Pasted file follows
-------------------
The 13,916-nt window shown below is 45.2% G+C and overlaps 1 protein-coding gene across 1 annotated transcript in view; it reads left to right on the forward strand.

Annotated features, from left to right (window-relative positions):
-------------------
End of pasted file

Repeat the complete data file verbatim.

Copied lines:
The 13,916-nt window shown below is 45.2% G+C and overlaps 1 protein-coding gene across 1 annotated transcript in view; it reads left to right on the forward strand.

Annotated features, from left to right (window-relative positions):